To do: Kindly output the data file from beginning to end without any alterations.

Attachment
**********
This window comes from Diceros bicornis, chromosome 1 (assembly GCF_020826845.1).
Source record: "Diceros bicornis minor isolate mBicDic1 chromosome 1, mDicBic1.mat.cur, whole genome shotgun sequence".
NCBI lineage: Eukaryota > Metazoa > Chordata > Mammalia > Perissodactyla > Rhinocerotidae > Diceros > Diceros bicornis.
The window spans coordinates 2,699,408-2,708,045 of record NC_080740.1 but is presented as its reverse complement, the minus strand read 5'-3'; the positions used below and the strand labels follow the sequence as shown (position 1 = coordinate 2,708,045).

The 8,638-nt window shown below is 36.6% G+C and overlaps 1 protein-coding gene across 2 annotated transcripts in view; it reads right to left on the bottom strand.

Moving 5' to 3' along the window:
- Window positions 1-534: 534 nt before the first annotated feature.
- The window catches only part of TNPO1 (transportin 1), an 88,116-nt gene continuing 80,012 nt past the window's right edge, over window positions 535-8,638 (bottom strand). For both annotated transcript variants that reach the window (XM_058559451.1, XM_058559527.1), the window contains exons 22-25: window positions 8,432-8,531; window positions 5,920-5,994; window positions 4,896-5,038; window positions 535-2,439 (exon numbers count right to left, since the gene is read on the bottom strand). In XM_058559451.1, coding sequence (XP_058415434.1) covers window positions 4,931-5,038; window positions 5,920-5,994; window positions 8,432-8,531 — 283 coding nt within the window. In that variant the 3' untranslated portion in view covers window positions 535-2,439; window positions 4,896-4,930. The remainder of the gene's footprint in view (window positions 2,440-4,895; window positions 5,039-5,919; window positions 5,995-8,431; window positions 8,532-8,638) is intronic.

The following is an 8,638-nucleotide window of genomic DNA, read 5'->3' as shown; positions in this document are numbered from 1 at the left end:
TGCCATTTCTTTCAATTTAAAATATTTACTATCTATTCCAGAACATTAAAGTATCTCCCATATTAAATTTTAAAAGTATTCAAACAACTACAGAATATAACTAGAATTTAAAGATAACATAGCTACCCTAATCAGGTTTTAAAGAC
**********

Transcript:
This window comes from Diceros bicornis, chromosome 1 (assembly GCF_020826845.1).
Source record: "Diceros bicornis minor isolate mBicDic1 chromosome 1, mDicBic1.mat.cur, whole genome shotgun sequence".
NCBI lineage: Eukaryota > Metazoa > Chordata > Mammalia > Perissodactyla > Rhinocerotidae > Diceros > Diceros bicornis.
The window spans coordinates 2,699,408-2,708,045 of record NC_080740.1 but is presented as its reverse complement, the minus strand read 5'-3'; the positions used below and the strand labels follow the sequence as shown (position 1 = coordinate 2,708,045).

The 8,638-nt window shown below is 36.6% G+C and overlaps 1 protein-coding gene across 2 annotated transcripts in view; it reads right to left on the bottom strand.

Moving 5' to 3' along the window:
- Window positions 1-534: 534 nt before the first annotated feature.
- The window catches only part of TNPO1 (transportin 1), an 88,116-nt gene continuing 80,012 nt past the window's right edge, over window positions 535-8,638 (bottom strand). For both annotated transcript variants that reach the window (XM_058559451.1, XM_058559527.1), the window contains exons 22-25: window positions 8,432-8,531; window positions 5,920-5,994; window positions 4,896-5,038; window positions 535-2,439 (exon numbers count right to left, since the gene is read on the bottom strand). In XM_058559451.1, coding sequence (XP_058415434.1) covers window positions 4,931-5,038; window positions 5,920-5,994; window positions 8,432-8,531 — 283 coding nt within the window. In that variant the 3' untranslated portion in view covers window positions 535-2,439; window positions 4,896-4,930. The remainder of the gene's footprint in view (window positions 2,440-4,895; window positions 5,039-5,919; window positions 5,995-8,431; window positions 8,532-8,638) is intronic.

The following is an 8,638-nucleotide window of genomic DNA, read 5'->3' as shown; positions in this document are numbered from 1 at the left end:
TGCCATTTCTTTCAATTTAAAATATTTACTATCTATTCCAGAACATTAAAGTATCTCCCATATTAAATTTTAAAAGTATTCAAACAACTACAGAATATAACTAGAATTTAAAGATAACATAGCTACCCTAATCAGGTTTTAAAGAC